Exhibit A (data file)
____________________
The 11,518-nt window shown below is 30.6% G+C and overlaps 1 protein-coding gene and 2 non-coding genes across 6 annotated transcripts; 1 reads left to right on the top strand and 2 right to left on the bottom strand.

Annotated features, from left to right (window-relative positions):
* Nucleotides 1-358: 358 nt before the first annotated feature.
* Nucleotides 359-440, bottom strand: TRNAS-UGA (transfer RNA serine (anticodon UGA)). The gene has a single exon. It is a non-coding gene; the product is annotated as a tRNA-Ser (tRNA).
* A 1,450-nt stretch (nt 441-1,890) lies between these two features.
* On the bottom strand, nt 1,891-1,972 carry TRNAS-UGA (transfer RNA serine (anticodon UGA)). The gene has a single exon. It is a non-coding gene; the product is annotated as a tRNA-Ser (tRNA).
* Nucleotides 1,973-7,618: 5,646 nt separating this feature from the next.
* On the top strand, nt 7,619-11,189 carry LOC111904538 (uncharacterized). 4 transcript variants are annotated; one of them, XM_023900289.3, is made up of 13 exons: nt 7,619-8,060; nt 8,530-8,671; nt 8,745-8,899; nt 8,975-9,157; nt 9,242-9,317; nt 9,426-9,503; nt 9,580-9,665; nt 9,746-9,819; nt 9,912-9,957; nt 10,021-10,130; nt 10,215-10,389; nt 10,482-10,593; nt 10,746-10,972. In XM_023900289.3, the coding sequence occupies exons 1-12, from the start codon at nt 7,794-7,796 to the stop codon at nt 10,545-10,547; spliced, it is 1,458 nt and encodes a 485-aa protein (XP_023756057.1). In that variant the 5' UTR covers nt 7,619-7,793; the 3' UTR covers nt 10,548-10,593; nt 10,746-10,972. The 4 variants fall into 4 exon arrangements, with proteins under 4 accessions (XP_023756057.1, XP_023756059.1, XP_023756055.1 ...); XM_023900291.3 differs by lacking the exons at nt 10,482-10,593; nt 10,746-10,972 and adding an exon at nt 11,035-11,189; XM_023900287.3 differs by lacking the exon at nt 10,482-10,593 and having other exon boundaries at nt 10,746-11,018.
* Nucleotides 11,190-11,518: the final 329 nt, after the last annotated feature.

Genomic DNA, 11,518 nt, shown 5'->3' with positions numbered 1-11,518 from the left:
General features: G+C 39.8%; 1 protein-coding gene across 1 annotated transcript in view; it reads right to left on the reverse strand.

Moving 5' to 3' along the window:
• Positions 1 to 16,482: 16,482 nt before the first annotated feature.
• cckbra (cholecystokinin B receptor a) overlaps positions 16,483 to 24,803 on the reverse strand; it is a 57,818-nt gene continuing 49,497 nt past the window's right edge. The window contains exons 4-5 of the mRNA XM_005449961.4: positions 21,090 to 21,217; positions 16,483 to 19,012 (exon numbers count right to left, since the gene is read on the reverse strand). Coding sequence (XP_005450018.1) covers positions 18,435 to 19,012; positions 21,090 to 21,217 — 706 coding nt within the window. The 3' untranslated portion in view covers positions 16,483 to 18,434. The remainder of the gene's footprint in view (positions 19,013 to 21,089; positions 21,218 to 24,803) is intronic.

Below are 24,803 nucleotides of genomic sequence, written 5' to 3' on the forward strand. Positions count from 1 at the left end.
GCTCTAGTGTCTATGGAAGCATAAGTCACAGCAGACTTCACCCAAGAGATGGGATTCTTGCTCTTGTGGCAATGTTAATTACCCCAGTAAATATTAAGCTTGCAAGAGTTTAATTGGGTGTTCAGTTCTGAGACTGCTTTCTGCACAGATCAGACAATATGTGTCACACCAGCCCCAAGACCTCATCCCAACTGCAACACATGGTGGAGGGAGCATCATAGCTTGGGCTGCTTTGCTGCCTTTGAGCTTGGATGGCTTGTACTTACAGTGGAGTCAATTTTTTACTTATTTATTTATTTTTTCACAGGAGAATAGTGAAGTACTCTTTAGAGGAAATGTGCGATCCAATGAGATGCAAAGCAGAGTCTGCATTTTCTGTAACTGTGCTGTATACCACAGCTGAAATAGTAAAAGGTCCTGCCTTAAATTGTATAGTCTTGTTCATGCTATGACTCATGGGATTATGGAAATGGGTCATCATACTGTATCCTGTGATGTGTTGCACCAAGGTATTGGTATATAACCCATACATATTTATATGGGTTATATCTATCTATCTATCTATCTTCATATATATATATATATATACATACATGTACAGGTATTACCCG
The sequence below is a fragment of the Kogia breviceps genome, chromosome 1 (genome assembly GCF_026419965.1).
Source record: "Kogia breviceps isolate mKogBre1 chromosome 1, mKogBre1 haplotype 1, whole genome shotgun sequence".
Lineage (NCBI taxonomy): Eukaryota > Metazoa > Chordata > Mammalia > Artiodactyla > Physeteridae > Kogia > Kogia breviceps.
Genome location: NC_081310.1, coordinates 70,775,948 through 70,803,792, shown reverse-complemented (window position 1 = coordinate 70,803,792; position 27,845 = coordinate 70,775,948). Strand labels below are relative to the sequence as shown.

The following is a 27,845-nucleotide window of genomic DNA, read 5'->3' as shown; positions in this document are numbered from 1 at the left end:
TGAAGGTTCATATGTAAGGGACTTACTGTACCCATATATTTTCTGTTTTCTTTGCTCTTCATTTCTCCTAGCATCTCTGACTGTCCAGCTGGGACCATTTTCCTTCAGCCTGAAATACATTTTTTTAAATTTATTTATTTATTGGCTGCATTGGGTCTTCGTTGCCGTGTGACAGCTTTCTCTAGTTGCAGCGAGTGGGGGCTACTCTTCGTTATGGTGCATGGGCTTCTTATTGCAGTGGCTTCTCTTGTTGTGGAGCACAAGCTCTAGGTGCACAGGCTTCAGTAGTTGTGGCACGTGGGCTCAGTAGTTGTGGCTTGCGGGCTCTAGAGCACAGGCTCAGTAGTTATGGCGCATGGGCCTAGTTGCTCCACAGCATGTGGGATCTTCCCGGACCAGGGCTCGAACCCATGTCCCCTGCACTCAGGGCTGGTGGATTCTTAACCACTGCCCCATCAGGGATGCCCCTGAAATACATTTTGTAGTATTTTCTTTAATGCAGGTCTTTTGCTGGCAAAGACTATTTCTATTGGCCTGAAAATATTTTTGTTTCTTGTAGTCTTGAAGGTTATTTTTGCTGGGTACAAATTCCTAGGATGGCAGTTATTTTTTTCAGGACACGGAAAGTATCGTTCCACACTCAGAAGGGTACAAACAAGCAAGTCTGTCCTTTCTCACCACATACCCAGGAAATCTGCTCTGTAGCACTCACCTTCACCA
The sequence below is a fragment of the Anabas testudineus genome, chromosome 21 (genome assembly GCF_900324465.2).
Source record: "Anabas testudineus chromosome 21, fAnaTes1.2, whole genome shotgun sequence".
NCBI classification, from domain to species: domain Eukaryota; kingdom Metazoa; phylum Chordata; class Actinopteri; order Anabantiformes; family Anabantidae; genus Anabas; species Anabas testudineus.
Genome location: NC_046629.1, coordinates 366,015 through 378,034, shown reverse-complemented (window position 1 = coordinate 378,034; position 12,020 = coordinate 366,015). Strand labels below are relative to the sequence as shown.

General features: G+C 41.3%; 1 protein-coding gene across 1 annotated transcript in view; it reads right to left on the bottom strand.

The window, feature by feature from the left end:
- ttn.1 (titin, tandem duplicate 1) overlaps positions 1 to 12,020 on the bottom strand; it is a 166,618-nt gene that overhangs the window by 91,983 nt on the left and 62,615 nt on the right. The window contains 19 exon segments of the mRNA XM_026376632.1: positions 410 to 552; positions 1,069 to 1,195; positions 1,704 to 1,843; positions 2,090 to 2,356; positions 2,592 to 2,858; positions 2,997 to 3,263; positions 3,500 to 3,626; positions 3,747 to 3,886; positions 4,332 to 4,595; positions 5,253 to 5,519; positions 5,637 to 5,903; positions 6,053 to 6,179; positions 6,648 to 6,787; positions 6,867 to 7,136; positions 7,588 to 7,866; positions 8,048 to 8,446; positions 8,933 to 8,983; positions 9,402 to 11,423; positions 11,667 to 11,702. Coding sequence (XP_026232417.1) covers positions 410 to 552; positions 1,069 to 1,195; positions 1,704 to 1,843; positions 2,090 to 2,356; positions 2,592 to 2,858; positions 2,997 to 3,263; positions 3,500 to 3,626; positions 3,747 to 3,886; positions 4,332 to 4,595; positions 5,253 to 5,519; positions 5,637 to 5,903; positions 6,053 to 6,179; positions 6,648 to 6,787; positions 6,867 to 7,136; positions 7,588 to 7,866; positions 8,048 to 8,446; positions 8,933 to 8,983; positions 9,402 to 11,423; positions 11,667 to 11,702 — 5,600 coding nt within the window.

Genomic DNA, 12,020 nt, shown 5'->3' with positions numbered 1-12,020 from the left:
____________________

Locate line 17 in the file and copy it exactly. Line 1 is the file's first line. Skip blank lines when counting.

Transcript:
The sequence below is a fragment of the Kogia breviceps genome, chromosome 1 (genome assembly GCF_026419965.1).